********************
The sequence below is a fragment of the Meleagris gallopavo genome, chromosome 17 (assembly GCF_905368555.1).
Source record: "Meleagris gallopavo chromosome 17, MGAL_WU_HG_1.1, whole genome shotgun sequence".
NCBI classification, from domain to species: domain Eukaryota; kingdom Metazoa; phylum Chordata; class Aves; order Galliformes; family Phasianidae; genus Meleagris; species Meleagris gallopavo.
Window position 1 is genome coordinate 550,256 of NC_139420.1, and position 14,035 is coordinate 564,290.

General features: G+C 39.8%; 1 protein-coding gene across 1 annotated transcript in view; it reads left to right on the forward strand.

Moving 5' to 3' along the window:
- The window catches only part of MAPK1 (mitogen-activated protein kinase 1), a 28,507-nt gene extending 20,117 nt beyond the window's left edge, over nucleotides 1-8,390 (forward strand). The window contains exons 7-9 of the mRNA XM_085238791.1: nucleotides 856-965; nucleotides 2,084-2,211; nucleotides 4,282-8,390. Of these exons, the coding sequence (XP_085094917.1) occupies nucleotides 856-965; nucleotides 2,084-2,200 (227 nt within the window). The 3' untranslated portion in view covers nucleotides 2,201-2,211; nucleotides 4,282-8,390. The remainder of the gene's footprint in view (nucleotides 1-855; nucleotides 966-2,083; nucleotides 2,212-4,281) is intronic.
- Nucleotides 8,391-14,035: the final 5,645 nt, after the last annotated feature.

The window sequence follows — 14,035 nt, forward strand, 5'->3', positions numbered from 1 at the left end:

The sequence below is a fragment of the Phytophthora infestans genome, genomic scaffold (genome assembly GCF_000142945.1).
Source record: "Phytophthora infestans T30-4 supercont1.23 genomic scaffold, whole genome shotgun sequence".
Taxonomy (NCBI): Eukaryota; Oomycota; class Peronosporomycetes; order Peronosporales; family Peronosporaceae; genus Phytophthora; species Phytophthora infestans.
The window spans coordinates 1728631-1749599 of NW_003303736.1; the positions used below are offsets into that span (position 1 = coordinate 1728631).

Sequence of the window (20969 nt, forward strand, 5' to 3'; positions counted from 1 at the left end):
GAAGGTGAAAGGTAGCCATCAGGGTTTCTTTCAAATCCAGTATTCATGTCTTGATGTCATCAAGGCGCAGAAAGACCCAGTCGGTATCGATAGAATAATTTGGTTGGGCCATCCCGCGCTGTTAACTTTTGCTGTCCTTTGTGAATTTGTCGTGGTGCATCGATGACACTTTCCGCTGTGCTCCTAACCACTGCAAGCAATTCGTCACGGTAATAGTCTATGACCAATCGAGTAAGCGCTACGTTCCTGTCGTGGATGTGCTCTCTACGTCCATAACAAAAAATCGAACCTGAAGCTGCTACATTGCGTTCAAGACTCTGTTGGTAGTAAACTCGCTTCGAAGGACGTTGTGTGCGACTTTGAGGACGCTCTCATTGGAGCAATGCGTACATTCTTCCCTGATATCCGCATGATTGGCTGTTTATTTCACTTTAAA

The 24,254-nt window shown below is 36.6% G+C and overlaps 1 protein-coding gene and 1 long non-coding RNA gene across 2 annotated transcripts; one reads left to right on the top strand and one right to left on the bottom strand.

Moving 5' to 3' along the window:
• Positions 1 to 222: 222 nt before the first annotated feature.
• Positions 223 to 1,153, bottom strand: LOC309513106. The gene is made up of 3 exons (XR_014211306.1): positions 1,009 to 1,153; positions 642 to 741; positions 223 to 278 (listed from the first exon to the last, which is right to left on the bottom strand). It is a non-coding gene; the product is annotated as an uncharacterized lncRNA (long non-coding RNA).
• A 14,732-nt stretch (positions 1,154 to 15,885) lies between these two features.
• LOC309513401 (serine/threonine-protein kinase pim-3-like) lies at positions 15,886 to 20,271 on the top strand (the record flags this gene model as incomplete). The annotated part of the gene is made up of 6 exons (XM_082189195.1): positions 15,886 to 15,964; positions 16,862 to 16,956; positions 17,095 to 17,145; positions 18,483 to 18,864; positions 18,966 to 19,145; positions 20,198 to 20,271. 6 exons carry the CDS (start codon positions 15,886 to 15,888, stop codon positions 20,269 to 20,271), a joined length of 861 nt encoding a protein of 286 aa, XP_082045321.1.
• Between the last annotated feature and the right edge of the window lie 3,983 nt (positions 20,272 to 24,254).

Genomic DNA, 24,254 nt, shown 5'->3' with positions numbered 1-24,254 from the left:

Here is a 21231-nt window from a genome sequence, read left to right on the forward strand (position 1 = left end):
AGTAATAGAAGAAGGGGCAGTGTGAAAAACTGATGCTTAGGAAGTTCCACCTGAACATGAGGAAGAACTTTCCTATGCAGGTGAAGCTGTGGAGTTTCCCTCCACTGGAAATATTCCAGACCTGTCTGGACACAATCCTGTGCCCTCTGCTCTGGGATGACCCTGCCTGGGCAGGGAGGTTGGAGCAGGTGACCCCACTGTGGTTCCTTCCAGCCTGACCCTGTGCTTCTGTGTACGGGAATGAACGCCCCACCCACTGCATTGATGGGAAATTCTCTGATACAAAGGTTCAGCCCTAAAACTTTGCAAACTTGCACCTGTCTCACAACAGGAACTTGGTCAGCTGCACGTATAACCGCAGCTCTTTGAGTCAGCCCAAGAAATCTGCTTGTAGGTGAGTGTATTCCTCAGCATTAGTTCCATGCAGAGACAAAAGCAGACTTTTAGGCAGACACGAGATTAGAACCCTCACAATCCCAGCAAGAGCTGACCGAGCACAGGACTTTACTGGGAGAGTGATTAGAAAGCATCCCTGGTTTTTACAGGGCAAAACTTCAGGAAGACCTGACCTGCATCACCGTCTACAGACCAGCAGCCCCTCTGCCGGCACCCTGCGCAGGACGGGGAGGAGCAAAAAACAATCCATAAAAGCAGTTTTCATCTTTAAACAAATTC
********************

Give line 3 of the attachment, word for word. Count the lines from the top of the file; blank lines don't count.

NCBI classification, from domain to species: domain Eukaryota; kingdom Metazoa; phylum Chordata; class Aves; order Galliformes; family Phasianidae; genus Meleagris; species Meleagris gallopavo.